Avon Van Hassel

Building Worlds and Filling Them With Magic

One of the biggest complaints I hear from people who want to write but can’t is that they just can’t find the time. And I want so badly to laugh, because I’m like, ‘YoU tHiNk I hAvE tImE tO wRiTe?’ I don’t. Even without a 9-5 Real Job™️, there are chores to do, errands to run, social and family obligations to fulfill, self care to do to keep from going completely off my rocker, etc. So, how do you find time in a busy schedule?


The first thing, and this is going to sound harsh, and I don’t mean it to. You have to be absolutely truthful, because it’s not easy. How badly do you want to write? When you’re overworked, sometimes you need to rest, and that’s healthy.  That’s got to take priority. When you’re stressed and it’s just easier to go along with someone else’s plan, that’s fine, do what you have to do.

But if writing is your therapy or god forbid, your job, you have to prioritise it. You have to carve out time. And sometimes that means other things don’t get done (not rest and self care. Rest and self care first, ALWAYS), or you have to put up boundaries and say no to people, or ask someone else to help you out. The reality is that there are only so many hours in a day and sometimes if some of those go to writing, they have to be taken away from something or someone else.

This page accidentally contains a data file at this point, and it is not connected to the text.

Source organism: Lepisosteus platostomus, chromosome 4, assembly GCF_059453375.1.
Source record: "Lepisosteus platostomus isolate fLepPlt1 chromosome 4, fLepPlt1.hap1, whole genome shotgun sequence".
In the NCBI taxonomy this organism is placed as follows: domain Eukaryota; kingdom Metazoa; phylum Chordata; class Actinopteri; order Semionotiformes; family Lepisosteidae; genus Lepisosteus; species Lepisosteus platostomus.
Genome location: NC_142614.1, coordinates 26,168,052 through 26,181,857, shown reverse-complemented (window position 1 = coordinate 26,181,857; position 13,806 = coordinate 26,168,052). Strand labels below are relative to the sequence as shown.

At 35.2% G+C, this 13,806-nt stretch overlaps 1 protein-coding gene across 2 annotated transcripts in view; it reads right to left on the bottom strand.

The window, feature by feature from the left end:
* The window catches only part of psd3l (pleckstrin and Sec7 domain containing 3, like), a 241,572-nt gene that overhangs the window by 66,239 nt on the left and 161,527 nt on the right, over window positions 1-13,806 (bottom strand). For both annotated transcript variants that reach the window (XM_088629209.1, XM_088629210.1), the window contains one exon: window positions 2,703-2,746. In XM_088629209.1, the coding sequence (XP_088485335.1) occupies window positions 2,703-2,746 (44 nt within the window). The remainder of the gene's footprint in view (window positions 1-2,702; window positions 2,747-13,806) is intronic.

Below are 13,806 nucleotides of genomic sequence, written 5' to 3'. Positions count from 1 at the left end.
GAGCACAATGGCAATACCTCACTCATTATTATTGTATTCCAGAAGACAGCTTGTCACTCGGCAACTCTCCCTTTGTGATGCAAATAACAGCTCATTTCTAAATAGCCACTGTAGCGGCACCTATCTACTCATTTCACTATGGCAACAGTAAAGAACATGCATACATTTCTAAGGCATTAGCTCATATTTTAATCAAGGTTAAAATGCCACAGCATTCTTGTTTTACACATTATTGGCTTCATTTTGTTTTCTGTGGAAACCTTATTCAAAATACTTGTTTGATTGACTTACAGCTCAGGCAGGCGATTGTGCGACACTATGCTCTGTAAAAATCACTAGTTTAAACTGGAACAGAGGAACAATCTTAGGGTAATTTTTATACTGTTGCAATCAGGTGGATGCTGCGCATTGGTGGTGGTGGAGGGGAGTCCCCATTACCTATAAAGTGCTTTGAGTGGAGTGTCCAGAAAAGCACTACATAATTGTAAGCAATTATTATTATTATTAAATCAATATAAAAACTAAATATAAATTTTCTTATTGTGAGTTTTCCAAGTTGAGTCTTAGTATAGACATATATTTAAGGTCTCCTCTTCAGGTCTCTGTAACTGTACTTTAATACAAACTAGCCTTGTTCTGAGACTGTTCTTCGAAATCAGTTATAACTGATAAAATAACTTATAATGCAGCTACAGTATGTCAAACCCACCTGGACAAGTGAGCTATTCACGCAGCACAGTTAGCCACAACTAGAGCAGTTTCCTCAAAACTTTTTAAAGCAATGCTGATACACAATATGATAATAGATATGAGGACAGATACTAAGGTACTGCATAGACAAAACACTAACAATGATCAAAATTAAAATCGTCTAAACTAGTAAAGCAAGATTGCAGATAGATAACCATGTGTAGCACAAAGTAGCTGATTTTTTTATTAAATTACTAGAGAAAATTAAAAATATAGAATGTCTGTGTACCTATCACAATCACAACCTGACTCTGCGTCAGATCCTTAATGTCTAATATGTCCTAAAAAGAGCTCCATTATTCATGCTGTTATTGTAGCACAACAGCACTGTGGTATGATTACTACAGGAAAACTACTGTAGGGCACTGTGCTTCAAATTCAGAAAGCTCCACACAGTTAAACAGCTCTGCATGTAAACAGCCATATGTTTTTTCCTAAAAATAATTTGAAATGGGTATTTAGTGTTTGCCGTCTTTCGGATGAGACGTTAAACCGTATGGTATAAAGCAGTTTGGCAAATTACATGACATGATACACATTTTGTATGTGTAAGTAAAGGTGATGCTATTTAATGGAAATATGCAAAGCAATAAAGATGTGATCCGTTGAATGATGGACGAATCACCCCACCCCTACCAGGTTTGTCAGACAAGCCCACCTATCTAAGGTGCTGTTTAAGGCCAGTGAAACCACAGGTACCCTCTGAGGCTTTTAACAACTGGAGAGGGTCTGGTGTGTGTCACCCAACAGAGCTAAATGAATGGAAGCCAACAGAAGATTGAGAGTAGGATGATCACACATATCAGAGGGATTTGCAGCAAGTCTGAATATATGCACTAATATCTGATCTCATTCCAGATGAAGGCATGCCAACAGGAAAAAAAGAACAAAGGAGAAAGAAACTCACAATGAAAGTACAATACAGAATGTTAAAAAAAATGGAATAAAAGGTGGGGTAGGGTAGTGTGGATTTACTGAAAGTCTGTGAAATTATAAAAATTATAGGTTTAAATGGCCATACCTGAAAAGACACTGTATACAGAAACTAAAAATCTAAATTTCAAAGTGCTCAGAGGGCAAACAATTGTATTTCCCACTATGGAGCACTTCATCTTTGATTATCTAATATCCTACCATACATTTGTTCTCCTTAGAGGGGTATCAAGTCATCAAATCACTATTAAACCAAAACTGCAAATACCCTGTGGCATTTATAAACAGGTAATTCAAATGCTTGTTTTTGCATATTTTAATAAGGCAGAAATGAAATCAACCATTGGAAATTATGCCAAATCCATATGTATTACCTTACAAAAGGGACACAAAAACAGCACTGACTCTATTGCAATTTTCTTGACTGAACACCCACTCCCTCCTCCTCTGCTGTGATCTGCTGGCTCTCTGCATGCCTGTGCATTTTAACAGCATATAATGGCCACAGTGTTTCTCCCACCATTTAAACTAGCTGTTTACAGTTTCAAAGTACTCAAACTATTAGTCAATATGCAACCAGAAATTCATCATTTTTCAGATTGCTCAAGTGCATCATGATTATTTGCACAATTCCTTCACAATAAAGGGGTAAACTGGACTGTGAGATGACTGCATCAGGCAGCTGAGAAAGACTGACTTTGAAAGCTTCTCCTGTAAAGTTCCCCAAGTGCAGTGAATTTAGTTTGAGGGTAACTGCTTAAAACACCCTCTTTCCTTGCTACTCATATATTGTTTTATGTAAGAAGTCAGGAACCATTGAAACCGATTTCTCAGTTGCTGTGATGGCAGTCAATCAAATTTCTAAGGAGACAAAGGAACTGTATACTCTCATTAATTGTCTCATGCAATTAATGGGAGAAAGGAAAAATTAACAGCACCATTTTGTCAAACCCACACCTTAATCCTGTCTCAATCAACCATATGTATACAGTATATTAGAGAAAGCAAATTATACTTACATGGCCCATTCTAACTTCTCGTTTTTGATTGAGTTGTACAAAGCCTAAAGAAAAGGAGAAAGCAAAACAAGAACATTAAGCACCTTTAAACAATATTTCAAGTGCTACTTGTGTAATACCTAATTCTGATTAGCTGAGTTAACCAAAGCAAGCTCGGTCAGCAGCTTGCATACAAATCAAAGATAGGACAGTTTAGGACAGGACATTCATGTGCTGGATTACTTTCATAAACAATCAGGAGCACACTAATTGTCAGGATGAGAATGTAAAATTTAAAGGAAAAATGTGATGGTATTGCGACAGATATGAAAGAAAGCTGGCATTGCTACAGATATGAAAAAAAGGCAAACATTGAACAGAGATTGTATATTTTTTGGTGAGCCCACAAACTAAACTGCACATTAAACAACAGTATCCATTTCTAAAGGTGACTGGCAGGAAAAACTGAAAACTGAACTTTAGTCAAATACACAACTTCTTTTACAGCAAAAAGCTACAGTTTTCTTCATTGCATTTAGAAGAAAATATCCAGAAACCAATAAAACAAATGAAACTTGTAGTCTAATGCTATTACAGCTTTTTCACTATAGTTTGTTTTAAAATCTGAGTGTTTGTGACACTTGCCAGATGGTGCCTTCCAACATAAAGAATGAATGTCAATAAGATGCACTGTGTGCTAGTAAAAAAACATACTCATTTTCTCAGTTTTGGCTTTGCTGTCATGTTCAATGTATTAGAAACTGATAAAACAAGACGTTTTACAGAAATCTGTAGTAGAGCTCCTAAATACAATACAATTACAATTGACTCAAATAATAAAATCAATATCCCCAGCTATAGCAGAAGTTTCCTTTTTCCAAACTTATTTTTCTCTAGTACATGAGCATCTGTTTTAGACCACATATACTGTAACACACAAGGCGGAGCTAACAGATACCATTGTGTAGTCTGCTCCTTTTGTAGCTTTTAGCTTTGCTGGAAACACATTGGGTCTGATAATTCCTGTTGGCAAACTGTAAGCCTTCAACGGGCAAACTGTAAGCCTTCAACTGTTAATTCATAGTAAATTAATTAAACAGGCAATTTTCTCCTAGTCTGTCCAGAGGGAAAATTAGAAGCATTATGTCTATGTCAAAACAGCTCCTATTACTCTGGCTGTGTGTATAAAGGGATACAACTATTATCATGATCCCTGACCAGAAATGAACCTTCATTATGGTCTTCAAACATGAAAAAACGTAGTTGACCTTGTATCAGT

That out of the way, there is a method that I find helpful, when the schedule looks super packed, and it’s called the Pomodoro Method.

Basically, the Pomodoro Method is a system of time management cut into 25-minute chunks with a 10-minute break in between. This is like a High Intensity Interval Training workout for your brain. You focus super hard for 25 minutes, take a 10-minute break (stretch your wrists, get a drink, walk around), then hit it again.

This is super effective for me. I can get from 600-800 words in 25 minutes. It’s said that Terry Pratchett wrote 400 words a day, so I beat him every day. I work for two hours on a project from the hours of 5-7 am, so on a good day when I hit the ground running, I can get 3-4 Pomodoros in, which can be up to a maximum of 2400 words, which isn’t bad for a day’s work.

I like to combine my pomodoros with music, rain sounds, and scented candles. Even better if my cat is in a cuddly mood and I have a cup of coffee to sip in my breaks. It also sometimes helps to have a friend to add a bit of competitive pressure. I have a friend I meet with online every Friday at Stupid O’Clock in the morning. We have a chat, sprint (what it sounds like- a chunk of intense writing) for 30 minutes, compare wordcounts, say our talk-to-you-laters, and go about the rest of our days. It’s really nice and keeps me on track, for 30 minutes out of the week, if nothing more.

So, if you’re serious about writing and you just can’t seem to find the time, ask yourself, ‘can I find 25 minutes?’ Sometimes, that’s all you need.

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